Buying a home is likely the largest purchase you will make in your life. While it’s the dream of most people to own a home, the process can be daunting, particularly when it is the first home purchase. To help make matters easier for you, check out the steps it takes to buy a home. The steps below take you from thinking about a home purchase all the way to closing on your property.
Step 1: Check Your Credit Score and Finances
You need to be sure you are ready for a mortgage and the expenses of owning a home. If you have a low credit score, you won’t be able to get a mortgage in most cases. Mortgage lenders want to know your credit score and your financial history before they will offer you a loan. To get a conventional loan, you will need to have a credit score of at least 620. Getting an FHA loan is a bit easier, and you could get a loan with a score of 580.
The better your score the better your chances, though. Additionally, when you have a better credit score, you might be able to get a better rate on the mortgage.
Step 2: Get Your Down Payment and Closing Costs Ready
Next, you want to start saving money for your down payment and closing costs. The amount that you will need to put down will vary depending on the loan. With a USDA loan or a VA loan, you will not need to have a down payment. With most loans, you will need to have at least 3% to 3.5% that you can put down on the property.
However, the more you can put down, the better. It will help you save money in the long run. Most experts believe that you should strive to put down at least 20%, as this could eliminate your need to buy mortgage insurance.
You will also have to save money for closing costs. In some cases, you might be able to get the seller to pay the closing costs, but this is not something you should count on. Typically, the closing costs will be between 3% and 6% of the purchase price for the home. For example, a home that costs $200,000 would have closing costs between $6,000 and $12,000.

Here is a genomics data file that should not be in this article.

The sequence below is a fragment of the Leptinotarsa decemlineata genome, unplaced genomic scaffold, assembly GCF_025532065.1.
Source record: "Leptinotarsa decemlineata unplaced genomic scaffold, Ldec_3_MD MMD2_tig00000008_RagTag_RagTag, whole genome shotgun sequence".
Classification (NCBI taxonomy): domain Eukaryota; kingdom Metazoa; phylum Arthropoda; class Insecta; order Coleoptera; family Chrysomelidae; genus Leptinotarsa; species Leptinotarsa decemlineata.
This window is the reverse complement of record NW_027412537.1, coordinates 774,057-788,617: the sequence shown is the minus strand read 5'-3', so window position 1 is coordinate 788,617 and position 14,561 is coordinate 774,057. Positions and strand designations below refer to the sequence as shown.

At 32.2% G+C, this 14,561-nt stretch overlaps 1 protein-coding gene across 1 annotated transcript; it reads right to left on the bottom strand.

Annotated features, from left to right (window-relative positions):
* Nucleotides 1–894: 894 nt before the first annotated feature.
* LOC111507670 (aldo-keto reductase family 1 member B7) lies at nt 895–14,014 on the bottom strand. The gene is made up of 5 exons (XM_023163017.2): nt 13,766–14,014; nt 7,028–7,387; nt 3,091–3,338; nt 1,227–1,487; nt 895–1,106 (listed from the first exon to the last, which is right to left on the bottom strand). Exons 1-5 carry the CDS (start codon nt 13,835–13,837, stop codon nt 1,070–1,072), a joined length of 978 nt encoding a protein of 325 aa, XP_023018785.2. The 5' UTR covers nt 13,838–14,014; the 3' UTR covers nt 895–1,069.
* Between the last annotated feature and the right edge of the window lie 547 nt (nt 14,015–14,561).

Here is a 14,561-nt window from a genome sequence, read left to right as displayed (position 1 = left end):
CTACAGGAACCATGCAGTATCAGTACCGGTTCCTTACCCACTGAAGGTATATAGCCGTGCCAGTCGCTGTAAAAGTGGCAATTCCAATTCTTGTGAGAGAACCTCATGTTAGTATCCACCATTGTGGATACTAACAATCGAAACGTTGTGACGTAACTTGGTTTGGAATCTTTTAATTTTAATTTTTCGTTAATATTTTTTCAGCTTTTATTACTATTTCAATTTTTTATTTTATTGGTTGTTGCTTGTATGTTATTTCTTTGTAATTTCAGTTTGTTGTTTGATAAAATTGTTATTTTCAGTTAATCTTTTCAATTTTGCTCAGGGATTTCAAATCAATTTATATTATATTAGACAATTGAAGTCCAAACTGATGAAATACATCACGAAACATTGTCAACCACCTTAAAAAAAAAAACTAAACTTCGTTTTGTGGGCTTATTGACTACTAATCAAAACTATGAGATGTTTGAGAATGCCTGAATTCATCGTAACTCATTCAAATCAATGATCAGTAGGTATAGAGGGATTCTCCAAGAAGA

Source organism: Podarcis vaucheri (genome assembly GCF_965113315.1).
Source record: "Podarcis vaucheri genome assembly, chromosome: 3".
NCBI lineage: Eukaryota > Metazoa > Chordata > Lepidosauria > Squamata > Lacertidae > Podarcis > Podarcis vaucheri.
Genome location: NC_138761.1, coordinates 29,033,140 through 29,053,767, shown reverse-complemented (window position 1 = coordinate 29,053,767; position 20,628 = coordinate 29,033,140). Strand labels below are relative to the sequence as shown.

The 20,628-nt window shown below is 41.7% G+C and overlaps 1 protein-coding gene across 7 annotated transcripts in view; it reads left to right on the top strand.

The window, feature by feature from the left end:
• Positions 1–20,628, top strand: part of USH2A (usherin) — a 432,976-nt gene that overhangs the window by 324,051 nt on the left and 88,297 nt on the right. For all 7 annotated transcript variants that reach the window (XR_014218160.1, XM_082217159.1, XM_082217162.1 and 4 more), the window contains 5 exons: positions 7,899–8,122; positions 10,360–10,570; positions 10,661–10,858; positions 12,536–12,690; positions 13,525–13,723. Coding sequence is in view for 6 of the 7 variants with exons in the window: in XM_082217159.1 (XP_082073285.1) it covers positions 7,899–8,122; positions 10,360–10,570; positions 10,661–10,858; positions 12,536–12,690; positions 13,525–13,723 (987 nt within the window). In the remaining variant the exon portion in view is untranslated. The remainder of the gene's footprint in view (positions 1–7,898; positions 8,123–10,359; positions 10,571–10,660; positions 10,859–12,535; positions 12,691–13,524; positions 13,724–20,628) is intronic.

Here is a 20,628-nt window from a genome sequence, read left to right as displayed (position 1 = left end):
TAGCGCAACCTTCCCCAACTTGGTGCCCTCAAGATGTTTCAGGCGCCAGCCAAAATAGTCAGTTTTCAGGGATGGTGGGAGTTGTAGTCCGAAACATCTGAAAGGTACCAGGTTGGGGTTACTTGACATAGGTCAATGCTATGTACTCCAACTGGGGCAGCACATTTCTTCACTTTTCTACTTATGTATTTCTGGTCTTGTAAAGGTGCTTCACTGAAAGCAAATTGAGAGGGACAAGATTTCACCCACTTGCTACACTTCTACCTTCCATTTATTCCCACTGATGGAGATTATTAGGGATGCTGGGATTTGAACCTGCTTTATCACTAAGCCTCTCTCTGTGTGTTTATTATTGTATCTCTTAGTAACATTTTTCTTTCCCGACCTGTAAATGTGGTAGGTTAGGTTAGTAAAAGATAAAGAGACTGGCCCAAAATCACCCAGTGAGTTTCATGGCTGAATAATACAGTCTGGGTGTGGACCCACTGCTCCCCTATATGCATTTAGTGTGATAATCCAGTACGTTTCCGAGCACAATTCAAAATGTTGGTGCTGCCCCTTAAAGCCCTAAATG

Step 3: Know What You Can Afford
Before you start looking for a lender or looking at properties to buy, consider how much home you can afford. Think about how much you can pay each month for the property without struggling. When calculating how much you can spend on a home, consider more than just the principal amount you are borrowing. You also have to think about the interest, taxes, insurance, and any association dues if you are part of an HOA.
How much do you make each month and what are all of your other expenses? This will help you determine how much you can spend on your home. You will find that the house expenses are often comparable to what you are paying in rent. However, you will be responsible for repairs made on the property.
Step 4: Find a Good Lender
The next thing you need to do is find a great lender. However, you shouldn’t choose the first lender that you find. Instead, you will want to shop around and get an estimate from several. This will let you see the options from each of the lenders, so you can find the one that can provide you with the best deal.
Step 5: Get Preapproved
Once you have chosen a lender, you will then want to get preapproved for a loan. The preapproval process will require that the lender look into your finances and verify your income, credit score, and assets. When you obtain your preapproval, you will know that you can get that amount for the loan, as long as your finances do not change. Getting preapproved also means that sellers will see you as someone serious about buying. They may be more willing to negotiate.
Step 6: Get a Real Estate Agent